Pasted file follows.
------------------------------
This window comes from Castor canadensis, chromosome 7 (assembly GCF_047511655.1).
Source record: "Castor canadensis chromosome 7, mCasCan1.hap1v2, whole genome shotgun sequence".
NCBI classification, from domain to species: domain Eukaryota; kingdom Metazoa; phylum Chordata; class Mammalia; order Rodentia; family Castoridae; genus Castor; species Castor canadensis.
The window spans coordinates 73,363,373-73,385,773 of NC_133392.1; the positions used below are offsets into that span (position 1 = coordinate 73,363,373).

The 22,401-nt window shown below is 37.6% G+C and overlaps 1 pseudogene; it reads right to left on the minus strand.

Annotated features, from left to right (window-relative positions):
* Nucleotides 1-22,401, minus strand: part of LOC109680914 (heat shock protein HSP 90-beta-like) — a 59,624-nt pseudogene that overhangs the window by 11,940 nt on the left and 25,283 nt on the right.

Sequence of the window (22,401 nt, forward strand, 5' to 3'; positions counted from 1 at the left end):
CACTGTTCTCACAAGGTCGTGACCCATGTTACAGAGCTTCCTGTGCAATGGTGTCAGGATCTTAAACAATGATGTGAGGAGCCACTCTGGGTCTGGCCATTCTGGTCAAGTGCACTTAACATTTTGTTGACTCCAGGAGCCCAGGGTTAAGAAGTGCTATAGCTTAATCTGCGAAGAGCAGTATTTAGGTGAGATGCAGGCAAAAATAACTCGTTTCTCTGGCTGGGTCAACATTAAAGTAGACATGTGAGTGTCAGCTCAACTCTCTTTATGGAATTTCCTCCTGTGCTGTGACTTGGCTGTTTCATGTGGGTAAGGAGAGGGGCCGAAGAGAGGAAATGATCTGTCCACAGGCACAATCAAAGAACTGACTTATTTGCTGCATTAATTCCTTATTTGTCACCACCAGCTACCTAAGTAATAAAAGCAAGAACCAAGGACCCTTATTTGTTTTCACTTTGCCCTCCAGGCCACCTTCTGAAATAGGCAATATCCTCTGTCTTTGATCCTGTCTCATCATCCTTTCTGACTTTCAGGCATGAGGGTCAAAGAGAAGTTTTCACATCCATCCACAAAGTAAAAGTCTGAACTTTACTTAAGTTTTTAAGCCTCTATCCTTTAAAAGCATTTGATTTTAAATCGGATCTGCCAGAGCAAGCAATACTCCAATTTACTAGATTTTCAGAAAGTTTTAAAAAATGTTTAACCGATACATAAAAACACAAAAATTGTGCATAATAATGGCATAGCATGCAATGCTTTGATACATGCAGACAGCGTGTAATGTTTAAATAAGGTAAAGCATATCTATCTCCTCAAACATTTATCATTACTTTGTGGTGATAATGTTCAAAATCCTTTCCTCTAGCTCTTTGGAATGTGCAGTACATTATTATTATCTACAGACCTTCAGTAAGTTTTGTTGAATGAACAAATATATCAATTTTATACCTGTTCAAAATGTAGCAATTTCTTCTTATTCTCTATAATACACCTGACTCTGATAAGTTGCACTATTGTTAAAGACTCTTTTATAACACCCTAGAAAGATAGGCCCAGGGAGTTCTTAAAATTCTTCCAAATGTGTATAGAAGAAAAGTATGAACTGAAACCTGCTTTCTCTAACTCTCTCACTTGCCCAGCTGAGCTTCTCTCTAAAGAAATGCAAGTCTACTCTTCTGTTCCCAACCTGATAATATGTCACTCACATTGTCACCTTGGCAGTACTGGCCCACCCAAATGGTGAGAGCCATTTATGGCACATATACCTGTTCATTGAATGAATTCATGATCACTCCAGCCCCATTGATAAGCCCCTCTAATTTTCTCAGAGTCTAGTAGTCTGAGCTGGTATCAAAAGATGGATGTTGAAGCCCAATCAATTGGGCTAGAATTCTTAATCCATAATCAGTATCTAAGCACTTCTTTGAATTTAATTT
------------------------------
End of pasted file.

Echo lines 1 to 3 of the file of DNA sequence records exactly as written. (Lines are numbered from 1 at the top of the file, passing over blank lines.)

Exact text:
This window comes from Castor canadensis, chromosome 7 (assembly GCF_047511655.1).
Source record: "Castor canadensis chromosome 7, mCasCan1.hap1v2, whole genome shotgun sequence".
NCBI classification, from domain to species: domain Eukaryota; kingdom Metazoa; phylum Chordata; class Mammalia; order Rodentia; family Castoridae; genus Castor; species Castor canadensis.